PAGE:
Leadership positions in the world are often glamorized, and the same goes in the church. Humans have an unspoken natural attraction to power and the niceties it appears to bring. All onlookers often see are the special seats, reserved parking spaces, nice homes, cars, and freebies et cetera. What many leaders — especially church leaders — will tell you, however, is that no matter how glittering it looks on the outside, leadership is really more like servitude and comes at a high personal cost. This brings us to our key text in I Corinthians 4: 9, 11-14 (KJV). The word of the Lord reads:
9 For I think that God hath set forth us the apostles last, as it were appointed to death: for we are made a spectacle unto the world, and to angels, and to men…11 Even unto this present hour we both hunger, and thirst, and are naked, and are buffeted, and have no certain dwellingplace; 12 And labour, working with our own hands: being reviled, we bless; being persecuted, we suffer it: 13 Being defamed, we intreat: we are made as the filth of the world, and are the offscouring of all things unto this day. 14 I write not these things to shame you, but as my beloved sons I warn you.
Paul is addressing the church at Corinth and informing his readers of the hardships of being a leader for Christ’s people. In the times of Paul, the lives of Christian prophets and apostles were often threatened, because their teachings contradicted those of the dominating culture created by the Pharisees, Scribes, and pagan worshipers. Today, most church leaders do not necessarily face death, but they do face brutal social persecution for speaking up against things like abortion and homosexuality.
Concerning contemporary church leaders hungering, thirsting, or lacking, many would beg to differ. To this end, we must remember that not every church is a mega church wherein leaders profit from the sales of books, music, and films. Most churches do not have any of that. There are still many churches wherein the leaders make personal sacrifices to provide the necessities for maintaining the place of worship. Even for church leaders who are wealthy from product sales, Paul continues in his address to explain that having a leadership role in the church comes at a high emotional cost. A pastor may be wearing shiny shoes, but he may not have seen much of his wife and kids all week because he was visiting the sick; or he may not have slept a wink in days, because he was showing up to support various community events sponsored by different church ministries — all while receiving little to no thanks.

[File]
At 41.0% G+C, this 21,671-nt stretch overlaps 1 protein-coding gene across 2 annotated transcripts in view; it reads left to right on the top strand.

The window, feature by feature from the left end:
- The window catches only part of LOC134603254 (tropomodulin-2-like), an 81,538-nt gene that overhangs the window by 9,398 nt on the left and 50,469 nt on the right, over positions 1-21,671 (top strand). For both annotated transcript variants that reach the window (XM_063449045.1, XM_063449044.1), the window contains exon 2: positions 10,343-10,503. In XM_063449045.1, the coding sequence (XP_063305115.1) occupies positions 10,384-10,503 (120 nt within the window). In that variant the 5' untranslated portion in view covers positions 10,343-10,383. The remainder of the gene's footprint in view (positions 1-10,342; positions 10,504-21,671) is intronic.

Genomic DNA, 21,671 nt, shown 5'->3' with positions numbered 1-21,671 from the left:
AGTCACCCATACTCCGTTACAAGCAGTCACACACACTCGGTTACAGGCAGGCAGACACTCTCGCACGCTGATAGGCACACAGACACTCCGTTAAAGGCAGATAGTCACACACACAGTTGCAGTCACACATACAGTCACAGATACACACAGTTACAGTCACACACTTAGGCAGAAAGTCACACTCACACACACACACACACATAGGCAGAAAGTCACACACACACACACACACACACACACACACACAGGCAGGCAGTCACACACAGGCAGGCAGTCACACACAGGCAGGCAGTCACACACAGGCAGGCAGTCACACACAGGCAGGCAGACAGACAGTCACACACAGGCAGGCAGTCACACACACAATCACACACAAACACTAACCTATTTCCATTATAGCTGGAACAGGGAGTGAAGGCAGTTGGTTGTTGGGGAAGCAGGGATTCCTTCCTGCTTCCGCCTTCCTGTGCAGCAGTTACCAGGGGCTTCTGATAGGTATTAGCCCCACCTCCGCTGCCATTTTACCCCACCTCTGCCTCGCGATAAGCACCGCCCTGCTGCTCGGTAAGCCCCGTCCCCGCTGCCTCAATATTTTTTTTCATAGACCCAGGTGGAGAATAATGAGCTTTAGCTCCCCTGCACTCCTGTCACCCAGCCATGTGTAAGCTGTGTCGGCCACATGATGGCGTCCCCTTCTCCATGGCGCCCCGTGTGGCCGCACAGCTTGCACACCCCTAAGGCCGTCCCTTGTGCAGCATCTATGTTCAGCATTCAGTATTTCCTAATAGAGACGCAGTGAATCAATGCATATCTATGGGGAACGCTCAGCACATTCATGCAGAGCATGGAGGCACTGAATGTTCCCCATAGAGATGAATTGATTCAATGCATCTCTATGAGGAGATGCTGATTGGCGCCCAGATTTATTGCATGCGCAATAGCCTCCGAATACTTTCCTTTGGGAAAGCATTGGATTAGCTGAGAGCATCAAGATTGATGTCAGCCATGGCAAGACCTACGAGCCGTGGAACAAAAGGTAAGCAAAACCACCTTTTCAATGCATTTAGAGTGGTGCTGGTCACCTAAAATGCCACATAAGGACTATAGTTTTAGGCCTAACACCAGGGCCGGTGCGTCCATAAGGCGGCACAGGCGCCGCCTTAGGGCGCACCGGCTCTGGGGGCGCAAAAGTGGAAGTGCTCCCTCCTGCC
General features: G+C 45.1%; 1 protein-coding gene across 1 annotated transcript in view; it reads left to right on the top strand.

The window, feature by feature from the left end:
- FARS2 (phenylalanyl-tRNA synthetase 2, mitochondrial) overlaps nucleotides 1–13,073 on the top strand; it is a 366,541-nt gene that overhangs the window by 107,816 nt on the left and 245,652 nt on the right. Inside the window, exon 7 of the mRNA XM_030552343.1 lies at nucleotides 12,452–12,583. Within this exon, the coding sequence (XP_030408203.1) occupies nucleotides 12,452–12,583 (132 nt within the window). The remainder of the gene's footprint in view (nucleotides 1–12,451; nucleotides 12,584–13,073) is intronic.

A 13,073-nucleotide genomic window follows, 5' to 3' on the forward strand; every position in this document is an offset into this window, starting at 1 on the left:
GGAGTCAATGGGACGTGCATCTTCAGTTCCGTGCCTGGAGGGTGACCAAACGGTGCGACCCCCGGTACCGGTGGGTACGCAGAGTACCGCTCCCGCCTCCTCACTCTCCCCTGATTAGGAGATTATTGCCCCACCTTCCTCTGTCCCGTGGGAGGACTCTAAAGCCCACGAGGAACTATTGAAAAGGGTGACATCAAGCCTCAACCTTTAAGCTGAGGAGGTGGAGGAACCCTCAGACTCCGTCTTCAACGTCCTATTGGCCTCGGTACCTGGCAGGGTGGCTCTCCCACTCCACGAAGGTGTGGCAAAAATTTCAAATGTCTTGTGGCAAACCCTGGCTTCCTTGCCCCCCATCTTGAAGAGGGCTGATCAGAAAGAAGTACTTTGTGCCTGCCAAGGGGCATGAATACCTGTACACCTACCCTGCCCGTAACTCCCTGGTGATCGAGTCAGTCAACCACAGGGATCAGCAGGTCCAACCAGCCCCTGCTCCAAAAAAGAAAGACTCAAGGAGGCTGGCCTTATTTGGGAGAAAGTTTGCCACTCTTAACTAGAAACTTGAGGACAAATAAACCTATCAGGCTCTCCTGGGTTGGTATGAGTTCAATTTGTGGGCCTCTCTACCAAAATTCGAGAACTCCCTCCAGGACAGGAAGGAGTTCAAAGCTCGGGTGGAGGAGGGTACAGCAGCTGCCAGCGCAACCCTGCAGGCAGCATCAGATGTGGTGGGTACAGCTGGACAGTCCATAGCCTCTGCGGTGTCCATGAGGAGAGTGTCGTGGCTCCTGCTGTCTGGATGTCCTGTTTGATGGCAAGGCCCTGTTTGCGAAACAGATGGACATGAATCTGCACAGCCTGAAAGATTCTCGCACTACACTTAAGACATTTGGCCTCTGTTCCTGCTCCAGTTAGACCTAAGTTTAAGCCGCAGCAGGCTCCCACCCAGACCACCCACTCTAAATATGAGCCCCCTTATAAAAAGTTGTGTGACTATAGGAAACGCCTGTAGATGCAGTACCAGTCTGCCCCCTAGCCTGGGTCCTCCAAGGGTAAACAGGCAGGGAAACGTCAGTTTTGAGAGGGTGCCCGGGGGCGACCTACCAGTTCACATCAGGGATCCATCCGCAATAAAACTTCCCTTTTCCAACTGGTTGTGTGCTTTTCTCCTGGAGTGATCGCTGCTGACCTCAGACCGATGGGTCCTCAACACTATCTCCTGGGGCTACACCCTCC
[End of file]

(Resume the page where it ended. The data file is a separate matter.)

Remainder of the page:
Furthermore, leaders truly following after Christ are called to continue ministering to their congregations even when those same people unjustly criticize them. For example, a pastor is not supposed to quit just because church members are talking about him behind his back for something as petty as reordering church services to be one song shorter or vice versa. Paul is not telling these things to the church of Corinth to discourage them from being leaders for Christ in their community. He simply wants them to know that doing the work of the Lord requires strength from the Lord, is a lesson in humility, and is above all anything but glamorous.
As believers, we can use this text to not only be informed on what it takes to be a leader for Christ but also allow it to help us better appreciate the sacrifices — seen or unseen, outward or inward — that our church leaders make on our behalf.
Have a blessed day!
The founder of Your Black Poets, Ayvaunn Penn is an award-winning writer and the author of Ephemeral Moments: a collection of poetry and short stories available soon on Amazon.com. To receive Ayvaunn’s daily devotionals by email, click here. Click to follow her on Facebook and Twitter. To have your original poetry featured on Your Black Poets, click here.